The honor, annually presented at a fundraising dinner for the festival, has previously gone to stars like Jane Fonda, Jessica Lange, Forest Whitaker, Robert De Niro, Michael Douglas, Harrison Ford, Quentin Tarantino, Ed Harris and John Travolta.
“I learned more and more each day that Warren pushes you beyond what you knew you were capable of,” Collins said after reading a series of observations she jotted in her diary while shooting Beatty’s latest film. “He challenges and inspires you beyond your wildest dreams.”
The 27-year-old rising star thanked Beatty for encouraging her “to let go, to be present, and enjoy all the details along the way. If you taught me one
Warner Bros.’ “Fantastic Beasts and Where to Find Them” finished a close second with $9.6 million at 4,144 sites on Thanksgiving, pushing the Harry Potter spinoff to $110 million in its first seven days.
But three other wide-release openers aimed at adults found only moderate traction on Thanksgiving with Brad Pitt’s “Allied” grossing $2.3 million, Billy Bob Thornton’s “Bad Santa 2” with $1.4 million and Warren Beatty’s “Rules Don’t Apply” nearly invisible with $285,000.
“Moana” has now taken in $25.6 million in its first two days. It’s on a similar pace to Disney’s “Frozen,” which had hit $26.5 million at the same point in 2013 on its way to a record $93.6 million for the five-day Thanksgiving opening.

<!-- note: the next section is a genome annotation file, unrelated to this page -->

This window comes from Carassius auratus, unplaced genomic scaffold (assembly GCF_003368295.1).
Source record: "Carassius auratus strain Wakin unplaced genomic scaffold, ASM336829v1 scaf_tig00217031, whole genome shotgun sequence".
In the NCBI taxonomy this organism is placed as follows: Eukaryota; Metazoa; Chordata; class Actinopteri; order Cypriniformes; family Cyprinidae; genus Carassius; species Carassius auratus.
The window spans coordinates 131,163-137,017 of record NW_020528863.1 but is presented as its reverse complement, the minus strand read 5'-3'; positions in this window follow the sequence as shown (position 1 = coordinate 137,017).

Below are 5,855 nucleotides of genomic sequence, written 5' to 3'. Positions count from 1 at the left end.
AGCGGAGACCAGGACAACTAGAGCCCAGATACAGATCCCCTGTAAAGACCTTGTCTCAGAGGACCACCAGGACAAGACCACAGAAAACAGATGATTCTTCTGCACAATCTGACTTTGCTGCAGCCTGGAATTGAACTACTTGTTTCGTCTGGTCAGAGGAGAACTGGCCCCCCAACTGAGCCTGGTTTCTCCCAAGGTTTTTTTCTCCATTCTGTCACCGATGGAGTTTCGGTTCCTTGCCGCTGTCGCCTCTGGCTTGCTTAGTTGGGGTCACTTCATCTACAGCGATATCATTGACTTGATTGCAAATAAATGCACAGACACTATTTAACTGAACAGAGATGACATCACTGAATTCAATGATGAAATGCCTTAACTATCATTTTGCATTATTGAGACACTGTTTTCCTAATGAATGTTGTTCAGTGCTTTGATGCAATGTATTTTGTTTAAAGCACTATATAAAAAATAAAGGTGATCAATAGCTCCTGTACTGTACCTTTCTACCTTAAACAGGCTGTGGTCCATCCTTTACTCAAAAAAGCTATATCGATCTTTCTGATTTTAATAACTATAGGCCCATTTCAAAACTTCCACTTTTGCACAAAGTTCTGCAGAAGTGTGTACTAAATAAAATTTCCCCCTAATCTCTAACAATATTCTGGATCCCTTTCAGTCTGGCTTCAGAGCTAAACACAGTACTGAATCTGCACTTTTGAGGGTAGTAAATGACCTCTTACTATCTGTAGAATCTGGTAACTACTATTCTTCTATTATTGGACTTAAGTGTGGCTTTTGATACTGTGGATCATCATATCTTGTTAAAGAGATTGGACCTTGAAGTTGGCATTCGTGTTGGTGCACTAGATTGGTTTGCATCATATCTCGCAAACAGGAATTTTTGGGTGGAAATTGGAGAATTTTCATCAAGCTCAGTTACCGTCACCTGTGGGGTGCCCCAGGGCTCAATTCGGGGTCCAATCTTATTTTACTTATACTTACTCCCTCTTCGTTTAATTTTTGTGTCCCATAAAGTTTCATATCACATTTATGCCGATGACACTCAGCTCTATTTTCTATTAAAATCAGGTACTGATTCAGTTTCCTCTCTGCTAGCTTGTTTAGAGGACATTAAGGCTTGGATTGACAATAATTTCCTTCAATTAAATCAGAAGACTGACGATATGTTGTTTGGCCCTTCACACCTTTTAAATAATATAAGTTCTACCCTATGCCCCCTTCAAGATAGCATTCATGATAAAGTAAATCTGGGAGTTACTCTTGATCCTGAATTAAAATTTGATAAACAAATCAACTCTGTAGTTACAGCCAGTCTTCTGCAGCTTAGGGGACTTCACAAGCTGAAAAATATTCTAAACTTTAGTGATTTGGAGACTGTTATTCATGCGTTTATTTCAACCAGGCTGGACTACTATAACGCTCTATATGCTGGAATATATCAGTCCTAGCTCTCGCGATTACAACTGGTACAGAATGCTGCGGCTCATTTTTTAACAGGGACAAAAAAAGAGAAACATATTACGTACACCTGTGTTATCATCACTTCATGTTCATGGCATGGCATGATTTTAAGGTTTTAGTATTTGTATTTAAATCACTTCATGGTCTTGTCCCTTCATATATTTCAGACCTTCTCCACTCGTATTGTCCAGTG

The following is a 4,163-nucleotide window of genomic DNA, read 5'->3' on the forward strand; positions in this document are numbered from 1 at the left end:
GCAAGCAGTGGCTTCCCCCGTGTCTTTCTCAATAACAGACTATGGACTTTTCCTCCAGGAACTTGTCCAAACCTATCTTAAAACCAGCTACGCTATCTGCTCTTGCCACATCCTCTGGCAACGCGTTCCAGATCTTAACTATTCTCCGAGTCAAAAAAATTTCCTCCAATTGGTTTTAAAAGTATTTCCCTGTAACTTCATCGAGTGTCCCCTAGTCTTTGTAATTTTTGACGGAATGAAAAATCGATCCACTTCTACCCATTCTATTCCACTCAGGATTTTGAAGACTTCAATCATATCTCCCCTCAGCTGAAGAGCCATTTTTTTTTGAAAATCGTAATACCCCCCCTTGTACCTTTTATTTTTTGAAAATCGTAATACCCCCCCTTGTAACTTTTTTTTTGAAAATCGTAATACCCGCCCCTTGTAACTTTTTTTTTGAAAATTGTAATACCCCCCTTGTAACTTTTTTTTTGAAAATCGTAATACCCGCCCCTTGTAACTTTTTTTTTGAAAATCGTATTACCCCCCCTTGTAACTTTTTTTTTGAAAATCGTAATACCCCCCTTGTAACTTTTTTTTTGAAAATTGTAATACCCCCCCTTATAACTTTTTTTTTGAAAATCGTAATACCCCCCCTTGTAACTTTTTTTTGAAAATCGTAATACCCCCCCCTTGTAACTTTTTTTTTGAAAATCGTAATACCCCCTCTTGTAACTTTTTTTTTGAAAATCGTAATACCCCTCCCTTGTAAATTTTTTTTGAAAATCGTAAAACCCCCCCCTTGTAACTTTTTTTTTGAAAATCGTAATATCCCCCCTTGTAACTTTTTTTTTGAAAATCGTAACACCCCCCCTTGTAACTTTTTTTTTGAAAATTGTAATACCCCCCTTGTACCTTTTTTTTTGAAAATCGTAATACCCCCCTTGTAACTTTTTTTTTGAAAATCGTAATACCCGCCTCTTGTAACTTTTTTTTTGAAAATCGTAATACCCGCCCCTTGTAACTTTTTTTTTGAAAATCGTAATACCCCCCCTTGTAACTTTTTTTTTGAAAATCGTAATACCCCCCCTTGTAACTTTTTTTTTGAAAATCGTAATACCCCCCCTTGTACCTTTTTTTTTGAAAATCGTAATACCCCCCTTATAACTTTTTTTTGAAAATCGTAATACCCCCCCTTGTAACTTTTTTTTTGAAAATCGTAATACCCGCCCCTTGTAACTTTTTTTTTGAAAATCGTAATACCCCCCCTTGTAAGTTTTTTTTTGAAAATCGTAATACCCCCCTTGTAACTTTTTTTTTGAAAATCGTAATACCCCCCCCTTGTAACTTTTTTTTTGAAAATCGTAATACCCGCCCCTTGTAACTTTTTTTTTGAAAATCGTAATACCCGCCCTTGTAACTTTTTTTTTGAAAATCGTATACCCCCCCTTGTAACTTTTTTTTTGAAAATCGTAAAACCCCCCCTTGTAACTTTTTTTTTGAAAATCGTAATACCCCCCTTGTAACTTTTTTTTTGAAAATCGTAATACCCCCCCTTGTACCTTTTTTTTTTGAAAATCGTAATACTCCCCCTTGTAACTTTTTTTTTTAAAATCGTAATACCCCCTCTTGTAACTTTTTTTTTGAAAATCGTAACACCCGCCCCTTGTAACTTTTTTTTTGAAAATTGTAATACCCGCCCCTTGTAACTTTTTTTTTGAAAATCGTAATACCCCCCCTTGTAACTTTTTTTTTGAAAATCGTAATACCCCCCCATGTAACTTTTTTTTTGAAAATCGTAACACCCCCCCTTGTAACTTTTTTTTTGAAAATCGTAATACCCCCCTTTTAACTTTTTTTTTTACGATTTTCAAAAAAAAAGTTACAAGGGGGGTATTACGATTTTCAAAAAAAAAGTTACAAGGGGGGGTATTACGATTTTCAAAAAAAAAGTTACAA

We haven’t seen Warren Beatty in a movie for 15 years. The Oscar-winning director hasn’t worked behind the camera — where he’s often written and produced as well — since Bulworth 18 years ago.
Now he’s doing all of those things, and playing the eccentric American business mogul Howard Hughes, in Rules Don’t Apply, a typically jaundiced ode to mid-20th century Hollywood. It’s set around the time when Beatty, then a handsome young man from Virginia, first followed his older sister, Shirley MacLaine, to Los Angeles to try his hand at movies.
“I’ve been very lucky,” acknowledges Beatty, now 79 and dressed casually in a canvas jacket